How the OA Landscape is Changing


Many top research universities have or are moving toward Open Access policies. These policies help combat sharing restrcitions imposed by many publishers. In most cases, faculty give up most or all of their rights to the publisher when they sign a publishing agreement, leaving the faculty members with few or no options for sharing or reusing their work after publication. MIT, Harvard, and Stanford, for example, have established policies in which they (the university) retain non-exclusive rights to all research completed by employees (like faculty). Retaining a non-exclusive right over faculty's work allows faculty to still publish wherever they want but provides a safety net for faculty: If faculty sign over all their rights to the publisher, the university will still have some rights to the work to, for example, allow the faculty to share their work on their departmental website or institutional repository. 

Explore the many open access policies that other colleges and universities have through the Registry of OA Repository Mandates and Policies (ROARMAP)

In addition, many universities are incentivizing faculty to create Open Educational Resources (OER) into their curriculum, including recognition awards, leadership opportunities, financial awards, and by incorporating it into the tenure criteria. 


Increasingly, funders have policies that require researchers to publish as Open Access. This may mean tht one must publish according to either the Green or Gold model. Funders increasingly have policies that require outputs they fund to be made Open Access. Worldwide Open Access funding policies may be found on SHERPA/JULIET. Some funders have their own repositories for works to be made available and others may ask that the work be placed in an Inter-Research (IR) or discipline repository. In addition, ROARMAP, or the Registry of Open Access Repository Mandates and Policies, provides information on international funders' policies in Open Access repositories.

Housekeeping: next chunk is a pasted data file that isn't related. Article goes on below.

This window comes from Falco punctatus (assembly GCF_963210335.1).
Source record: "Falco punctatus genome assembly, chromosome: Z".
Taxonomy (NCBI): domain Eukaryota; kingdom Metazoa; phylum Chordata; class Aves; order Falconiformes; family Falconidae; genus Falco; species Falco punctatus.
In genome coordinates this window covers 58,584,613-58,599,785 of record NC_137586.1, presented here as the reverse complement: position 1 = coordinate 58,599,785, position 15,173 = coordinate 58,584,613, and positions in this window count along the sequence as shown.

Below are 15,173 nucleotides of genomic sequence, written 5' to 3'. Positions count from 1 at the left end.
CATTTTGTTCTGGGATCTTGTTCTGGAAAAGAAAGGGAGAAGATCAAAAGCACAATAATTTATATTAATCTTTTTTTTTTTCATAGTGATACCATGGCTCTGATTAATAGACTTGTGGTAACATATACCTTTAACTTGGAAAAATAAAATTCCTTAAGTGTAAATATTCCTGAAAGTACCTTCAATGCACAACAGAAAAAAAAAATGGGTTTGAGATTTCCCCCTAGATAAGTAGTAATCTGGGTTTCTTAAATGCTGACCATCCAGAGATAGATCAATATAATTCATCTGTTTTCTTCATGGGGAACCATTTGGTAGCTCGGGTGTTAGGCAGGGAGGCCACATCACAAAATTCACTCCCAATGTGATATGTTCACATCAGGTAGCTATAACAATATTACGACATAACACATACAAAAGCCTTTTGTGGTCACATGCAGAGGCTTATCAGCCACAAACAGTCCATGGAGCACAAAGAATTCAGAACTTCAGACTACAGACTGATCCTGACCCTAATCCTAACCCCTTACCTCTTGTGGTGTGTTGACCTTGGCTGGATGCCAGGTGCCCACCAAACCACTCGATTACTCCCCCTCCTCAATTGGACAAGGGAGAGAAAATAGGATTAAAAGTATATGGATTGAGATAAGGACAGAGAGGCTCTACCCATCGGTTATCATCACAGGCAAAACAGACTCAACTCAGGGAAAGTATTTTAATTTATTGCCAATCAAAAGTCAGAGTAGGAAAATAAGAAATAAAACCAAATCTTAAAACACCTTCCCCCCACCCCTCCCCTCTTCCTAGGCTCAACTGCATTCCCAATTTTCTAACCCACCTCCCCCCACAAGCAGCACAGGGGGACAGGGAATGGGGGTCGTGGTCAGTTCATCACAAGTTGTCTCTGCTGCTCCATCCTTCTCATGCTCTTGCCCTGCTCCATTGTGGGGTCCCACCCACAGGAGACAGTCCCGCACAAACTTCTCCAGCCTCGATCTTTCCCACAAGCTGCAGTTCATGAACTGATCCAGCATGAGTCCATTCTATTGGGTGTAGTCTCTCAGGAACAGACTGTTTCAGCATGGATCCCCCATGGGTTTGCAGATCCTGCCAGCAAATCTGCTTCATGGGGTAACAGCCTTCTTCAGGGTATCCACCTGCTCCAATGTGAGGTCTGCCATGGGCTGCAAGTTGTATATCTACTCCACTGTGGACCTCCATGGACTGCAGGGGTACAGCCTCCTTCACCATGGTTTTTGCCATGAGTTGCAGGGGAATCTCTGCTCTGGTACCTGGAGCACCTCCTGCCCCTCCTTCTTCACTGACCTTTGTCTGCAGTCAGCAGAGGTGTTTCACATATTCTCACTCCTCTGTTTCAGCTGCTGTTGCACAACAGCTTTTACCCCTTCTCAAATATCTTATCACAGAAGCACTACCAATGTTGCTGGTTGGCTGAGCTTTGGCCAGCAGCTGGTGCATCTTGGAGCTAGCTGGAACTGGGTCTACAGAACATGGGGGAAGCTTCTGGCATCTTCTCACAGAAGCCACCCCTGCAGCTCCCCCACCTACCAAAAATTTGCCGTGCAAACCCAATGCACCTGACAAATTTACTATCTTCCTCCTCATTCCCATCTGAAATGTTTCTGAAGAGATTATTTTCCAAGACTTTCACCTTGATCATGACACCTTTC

• Universities and institutions are pooling resources. For example, ARL, AAU, AUPresses financially support scholars interested in open access of their published papers, resources, and books with the Toward an Open Monograph System (TOME) initiative. Simmons provides an alphabetized list of Open Access funding opportunities to explore. 

  • The PA GOAL program, administered by PALCI, is an opportunity offered by the State of Pennsylvania offering up to $400,000 in grants for OER initiatives. 


The federal government has seen the advantage to creating Open Access alternatives and has created legislation that makes Open Access an attractive option for researchers and writers. This benefits not only those who publish but also those seeking public information. 

There are increasing pushes for government policy to mandate or facilitate OA and to provide public access to information. The list includes: 

  • The OSTP Directive requires all federal agencies that receive $100 million+ in research funds be required to devise a plan for open access accessibility for the public. 

  • The FY14 Omnibus Appropriations Bill requires that federal agencies with large research budgets of $100million+ make articles available to the public no later than 12 months after publication in a peer reviewed journal. 

  • Congress has mandated Open Access to NIH-funded research to PubMed Central, a national open access repository, with the Consolidated Appropriations Act of 2008. Open Access on PUbMed Central had previously been a voluntary policy but, due to low participation, the policy became a requirement in order to facilitate open information for taxpapers. 

  • As of March 2017, the Department of Education (through a regulatory act), requires that those who receive a competitive grant from the department apply for open access licensing. 

  • See SPARC's Policy page for more information on efforts to expand open access policies at a local, national, and international level.